NOW members protested a Trenton, New Jersey hearing where Mike Tyson sought to renew his boxing license.
The New Jersey Athletic Control Board met to discuss Tyson’s boxing license after Nevada regulators revoked it after Tyson bit the ear of Evander Holyfield in a June 28, 1997 title bout in Las Vegas. Bear Atwood, president of New Jersey’s NOW chapter, said that Tyson’s 1992 conviction for raping a Rhode Island college student should be equally weighed when considering the boxer’s license application. “It goes back to the rape,” she said. “To give a boxing license to a convicted rapist would be an insult to every woman in our state.”
While most witnesses at the hearing discussed the ear-biting, several were asked to comment on the rape conviction. Former lightweight champion Bobby Czyz said, “I don’t think that particular crime has any relevance today... He did his time.” Atwood, wearing a sticker that read “Stop Honoring and Rewarding Violent Athletes” said the biting incident only shows Tyson has not changed. Commenting on the fact that Tyson lost his temper and started started swearing at the panel during the hearing, Atwood said, “He’s here to say, ‘I’m a reformed man’ and he can’t even make it through a hearing.”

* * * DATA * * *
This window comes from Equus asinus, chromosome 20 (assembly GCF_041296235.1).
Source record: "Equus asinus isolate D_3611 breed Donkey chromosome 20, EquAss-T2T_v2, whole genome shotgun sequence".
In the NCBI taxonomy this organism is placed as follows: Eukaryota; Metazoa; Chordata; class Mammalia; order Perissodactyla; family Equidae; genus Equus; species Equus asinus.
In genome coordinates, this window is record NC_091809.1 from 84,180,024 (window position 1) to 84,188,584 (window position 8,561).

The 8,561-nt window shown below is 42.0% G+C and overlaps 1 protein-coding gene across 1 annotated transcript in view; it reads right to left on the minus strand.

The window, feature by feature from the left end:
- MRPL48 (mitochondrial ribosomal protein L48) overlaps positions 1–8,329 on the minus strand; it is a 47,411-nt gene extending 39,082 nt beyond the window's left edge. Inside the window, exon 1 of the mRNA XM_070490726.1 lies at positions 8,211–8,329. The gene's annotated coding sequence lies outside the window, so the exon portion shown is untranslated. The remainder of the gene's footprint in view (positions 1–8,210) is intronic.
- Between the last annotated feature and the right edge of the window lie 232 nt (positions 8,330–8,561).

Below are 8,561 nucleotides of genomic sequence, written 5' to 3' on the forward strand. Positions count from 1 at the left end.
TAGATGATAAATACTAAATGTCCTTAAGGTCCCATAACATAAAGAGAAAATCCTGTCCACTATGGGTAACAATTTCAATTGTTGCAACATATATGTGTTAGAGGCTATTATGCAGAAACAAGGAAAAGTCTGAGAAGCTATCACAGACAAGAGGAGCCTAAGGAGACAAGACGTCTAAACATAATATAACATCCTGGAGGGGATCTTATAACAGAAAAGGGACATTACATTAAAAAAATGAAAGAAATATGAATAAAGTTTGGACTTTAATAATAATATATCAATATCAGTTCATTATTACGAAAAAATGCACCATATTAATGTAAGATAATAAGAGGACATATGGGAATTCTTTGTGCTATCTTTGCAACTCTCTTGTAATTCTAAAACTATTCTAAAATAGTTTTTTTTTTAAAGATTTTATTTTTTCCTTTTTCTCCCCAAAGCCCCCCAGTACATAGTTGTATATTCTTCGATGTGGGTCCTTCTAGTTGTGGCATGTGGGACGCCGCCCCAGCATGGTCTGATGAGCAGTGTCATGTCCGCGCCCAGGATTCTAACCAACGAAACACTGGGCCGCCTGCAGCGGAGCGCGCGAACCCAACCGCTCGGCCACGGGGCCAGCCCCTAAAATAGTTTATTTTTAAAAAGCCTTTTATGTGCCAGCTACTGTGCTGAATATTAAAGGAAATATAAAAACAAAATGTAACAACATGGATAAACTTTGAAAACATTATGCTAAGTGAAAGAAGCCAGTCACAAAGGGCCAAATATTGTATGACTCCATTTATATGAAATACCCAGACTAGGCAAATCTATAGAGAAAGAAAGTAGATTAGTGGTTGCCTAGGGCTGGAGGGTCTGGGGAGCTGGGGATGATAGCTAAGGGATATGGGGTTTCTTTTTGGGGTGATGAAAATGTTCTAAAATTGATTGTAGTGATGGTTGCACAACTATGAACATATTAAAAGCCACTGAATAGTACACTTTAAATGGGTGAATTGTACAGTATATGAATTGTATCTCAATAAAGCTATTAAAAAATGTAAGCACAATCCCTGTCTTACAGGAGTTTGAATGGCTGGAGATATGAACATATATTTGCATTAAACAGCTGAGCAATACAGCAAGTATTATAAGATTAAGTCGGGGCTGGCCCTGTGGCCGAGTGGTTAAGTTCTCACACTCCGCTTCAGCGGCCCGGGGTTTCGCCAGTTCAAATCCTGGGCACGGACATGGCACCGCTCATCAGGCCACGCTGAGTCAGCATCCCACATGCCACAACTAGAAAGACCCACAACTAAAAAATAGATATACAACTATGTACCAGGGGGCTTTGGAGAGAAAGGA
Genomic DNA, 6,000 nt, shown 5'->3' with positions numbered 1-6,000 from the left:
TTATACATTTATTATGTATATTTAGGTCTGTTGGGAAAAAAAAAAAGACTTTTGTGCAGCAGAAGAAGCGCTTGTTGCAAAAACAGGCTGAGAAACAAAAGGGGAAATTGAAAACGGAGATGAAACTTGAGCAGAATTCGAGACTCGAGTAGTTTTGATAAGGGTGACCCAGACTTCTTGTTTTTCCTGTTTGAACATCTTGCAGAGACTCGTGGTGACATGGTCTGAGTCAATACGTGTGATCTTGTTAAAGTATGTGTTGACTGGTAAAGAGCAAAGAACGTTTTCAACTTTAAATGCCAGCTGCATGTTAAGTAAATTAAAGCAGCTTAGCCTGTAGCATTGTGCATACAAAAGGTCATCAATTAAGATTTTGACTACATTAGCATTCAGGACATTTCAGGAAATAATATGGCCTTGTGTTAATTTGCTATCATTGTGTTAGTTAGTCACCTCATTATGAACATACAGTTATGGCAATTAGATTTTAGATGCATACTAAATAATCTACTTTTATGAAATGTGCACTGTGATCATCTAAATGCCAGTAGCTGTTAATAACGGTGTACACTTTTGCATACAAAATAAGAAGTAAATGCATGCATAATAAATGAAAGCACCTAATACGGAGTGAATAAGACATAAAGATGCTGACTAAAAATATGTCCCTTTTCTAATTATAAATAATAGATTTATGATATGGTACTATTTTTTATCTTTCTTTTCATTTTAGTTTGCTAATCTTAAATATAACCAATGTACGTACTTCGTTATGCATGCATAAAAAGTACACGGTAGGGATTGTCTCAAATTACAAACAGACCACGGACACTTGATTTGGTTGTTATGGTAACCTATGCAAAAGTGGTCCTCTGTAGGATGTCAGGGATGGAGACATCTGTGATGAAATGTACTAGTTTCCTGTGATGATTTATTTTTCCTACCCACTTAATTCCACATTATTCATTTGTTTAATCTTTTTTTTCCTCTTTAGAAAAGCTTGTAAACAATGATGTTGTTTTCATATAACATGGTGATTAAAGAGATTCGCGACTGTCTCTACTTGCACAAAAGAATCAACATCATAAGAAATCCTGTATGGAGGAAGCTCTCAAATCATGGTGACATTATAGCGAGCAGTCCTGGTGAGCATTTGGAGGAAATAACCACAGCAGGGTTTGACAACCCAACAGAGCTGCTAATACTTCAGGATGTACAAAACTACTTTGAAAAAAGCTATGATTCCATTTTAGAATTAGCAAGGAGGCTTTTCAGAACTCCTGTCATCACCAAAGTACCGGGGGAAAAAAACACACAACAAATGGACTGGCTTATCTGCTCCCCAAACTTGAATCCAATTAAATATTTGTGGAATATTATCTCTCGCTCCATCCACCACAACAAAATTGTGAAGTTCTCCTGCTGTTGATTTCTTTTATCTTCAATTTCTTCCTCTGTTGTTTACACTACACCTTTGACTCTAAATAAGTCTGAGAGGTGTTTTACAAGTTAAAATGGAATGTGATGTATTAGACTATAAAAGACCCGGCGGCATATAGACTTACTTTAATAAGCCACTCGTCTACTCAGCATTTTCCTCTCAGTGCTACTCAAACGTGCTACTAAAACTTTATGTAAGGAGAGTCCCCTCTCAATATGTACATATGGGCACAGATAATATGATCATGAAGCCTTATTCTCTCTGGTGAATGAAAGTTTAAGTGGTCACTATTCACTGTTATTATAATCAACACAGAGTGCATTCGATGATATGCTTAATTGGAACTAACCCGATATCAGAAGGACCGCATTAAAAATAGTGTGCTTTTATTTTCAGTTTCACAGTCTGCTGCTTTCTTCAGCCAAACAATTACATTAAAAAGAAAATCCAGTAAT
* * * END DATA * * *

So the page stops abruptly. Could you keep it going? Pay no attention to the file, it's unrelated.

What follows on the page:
“He has been a man out of control in his personal life and in his public life for a long time,” she added.
3/7/2014 Study Finds Continuing Gender Gap in Medical Research - Although 20 years have passed since the government instituted legislation requiring adequate female representation in medical studies, a recent study finds that a significant sex and gender gap still persists in medical research.
"Sex-Specific Medical Research: Why Women's Health Can't Wait" by researchers at the Connors Center for Women's Health and Gender Biology at Brigham and Women's Hospital and the Jacobs Institute at George Washington University Hospital finds that scientists still fail to account for differences between males and females. . . .